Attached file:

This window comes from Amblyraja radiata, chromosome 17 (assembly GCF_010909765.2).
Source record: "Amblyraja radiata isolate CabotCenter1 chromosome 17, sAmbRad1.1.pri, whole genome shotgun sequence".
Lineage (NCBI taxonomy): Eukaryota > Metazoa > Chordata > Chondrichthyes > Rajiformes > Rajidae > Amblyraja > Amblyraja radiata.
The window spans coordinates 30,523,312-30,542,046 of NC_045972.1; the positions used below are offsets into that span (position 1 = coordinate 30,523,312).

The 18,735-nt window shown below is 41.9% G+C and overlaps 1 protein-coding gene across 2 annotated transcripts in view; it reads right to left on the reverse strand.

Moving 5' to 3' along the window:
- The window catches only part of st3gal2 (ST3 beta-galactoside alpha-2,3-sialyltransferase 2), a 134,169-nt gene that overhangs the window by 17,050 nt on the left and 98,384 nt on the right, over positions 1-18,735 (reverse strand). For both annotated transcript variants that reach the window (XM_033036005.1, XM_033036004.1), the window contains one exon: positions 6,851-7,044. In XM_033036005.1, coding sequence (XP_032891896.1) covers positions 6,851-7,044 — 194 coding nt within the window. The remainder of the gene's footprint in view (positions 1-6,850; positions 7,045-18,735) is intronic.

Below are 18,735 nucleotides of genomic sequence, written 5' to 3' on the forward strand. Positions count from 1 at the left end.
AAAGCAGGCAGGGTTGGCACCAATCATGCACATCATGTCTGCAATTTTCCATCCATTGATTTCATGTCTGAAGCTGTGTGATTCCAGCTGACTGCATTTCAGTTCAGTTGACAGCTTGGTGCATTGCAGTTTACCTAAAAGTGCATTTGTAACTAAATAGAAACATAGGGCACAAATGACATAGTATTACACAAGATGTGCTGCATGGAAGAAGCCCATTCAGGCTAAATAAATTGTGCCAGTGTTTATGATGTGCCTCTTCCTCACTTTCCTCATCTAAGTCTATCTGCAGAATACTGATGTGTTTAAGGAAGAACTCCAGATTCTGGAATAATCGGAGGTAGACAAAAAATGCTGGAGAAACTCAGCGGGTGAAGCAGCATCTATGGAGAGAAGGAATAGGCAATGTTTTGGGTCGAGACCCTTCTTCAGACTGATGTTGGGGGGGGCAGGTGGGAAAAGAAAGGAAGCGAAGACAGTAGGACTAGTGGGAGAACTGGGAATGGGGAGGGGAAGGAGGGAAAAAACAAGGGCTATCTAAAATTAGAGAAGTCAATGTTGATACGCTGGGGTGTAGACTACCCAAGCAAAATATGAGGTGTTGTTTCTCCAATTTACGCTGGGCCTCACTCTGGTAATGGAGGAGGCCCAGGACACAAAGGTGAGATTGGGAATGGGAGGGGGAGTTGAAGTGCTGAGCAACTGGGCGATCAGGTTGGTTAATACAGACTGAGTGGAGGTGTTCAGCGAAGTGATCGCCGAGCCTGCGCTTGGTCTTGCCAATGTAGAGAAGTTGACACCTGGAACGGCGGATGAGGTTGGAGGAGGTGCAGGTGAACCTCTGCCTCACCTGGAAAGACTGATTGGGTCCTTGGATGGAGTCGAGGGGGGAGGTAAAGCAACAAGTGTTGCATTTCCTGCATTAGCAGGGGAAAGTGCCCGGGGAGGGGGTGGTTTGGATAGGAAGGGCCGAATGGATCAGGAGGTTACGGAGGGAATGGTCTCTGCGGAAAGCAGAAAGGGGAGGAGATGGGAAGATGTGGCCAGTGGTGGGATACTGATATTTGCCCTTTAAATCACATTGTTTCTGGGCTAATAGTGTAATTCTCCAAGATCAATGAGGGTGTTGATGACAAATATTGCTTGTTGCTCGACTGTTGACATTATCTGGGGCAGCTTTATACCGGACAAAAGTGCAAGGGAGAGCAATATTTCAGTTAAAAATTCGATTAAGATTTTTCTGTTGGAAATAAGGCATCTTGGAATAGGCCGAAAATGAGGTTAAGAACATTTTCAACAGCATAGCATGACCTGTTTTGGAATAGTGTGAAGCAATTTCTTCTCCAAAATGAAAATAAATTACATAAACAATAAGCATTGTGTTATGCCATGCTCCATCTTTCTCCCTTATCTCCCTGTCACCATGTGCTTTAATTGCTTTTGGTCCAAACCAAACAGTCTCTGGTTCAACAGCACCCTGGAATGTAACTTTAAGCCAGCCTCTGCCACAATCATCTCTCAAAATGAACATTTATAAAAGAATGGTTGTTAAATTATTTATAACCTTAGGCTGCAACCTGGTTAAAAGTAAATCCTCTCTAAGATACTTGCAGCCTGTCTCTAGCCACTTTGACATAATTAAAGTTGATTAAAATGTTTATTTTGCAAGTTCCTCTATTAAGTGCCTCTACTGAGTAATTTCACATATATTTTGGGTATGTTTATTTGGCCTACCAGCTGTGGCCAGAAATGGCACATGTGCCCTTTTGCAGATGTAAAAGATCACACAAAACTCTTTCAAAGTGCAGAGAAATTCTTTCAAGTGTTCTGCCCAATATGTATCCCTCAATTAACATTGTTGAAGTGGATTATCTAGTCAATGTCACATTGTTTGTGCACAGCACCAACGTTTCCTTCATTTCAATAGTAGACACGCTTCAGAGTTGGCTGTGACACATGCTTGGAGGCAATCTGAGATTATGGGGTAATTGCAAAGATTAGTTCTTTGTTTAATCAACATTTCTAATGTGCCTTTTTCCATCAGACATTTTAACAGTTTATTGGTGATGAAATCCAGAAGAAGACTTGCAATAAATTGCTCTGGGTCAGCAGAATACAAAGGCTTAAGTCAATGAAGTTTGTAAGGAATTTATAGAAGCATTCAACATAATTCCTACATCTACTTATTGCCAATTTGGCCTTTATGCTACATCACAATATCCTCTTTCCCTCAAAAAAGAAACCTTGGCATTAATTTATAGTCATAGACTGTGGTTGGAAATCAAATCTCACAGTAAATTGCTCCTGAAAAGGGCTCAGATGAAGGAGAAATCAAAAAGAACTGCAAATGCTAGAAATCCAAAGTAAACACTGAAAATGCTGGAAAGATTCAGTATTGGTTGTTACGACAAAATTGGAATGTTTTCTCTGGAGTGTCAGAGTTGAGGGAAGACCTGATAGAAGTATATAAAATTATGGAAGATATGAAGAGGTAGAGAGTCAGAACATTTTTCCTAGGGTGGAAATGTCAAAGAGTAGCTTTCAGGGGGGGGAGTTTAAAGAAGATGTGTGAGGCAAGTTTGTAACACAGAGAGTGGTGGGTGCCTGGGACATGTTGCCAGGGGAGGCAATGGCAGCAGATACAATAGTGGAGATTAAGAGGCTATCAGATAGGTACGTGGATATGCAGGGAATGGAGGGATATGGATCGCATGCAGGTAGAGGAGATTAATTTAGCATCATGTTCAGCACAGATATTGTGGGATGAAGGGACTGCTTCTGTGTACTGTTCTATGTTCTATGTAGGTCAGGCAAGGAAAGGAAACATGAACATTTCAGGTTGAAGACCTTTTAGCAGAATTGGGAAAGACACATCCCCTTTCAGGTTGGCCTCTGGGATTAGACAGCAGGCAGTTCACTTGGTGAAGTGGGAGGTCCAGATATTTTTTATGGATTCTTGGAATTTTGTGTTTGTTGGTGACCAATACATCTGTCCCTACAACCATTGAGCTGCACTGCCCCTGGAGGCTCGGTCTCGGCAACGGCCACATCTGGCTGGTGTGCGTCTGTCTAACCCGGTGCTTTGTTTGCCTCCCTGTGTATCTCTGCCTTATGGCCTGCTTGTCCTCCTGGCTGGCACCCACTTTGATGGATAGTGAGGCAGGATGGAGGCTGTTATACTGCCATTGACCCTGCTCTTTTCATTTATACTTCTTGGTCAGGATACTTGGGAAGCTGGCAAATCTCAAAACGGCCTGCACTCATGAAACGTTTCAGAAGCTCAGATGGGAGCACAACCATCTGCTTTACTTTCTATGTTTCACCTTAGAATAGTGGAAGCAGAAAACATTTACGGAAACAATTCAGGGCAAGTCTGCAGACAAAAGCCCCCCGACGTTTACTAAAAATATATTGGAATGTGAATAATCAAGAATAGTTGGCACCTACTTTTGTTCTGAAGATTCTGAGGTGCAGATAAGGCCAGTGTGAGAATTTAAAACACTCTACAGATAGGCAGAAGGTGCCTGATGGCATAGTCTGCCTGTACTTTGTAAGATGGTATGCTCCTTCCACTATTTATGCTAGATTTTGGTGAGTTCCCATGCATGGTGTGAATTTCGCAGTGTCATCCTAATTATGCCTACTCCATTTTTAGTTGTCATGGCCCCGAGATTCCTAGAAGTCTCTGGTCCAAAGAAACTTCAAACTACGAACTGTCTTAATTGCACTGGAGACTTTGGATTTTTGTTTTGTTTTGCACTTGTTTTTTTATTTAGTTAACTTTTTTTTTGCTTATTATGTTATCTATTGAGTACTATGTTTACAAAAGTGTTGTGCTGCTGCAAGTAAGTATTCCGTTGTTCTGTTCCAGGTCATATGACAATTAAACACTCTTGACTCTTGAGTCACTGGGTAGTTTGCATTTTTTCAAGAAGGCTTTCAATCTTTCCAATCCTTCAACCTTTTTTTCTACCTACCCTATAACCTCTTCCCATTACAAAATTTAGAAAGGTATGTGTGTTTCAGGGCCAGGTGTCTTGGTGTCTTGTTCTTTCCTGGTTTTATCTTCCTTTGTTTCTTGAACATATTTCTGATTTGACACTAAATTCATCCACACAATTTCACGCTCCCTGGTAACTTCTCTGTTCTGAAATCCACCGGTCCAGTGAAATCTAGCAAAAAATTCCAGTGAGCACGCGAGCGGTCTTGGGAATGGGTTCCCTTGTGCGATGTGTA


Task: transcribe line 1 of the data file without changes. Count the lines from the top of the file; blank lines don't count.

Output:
This window comes from Amblyraja radiata, chromosome 17 (assembly GCF_010909765.2).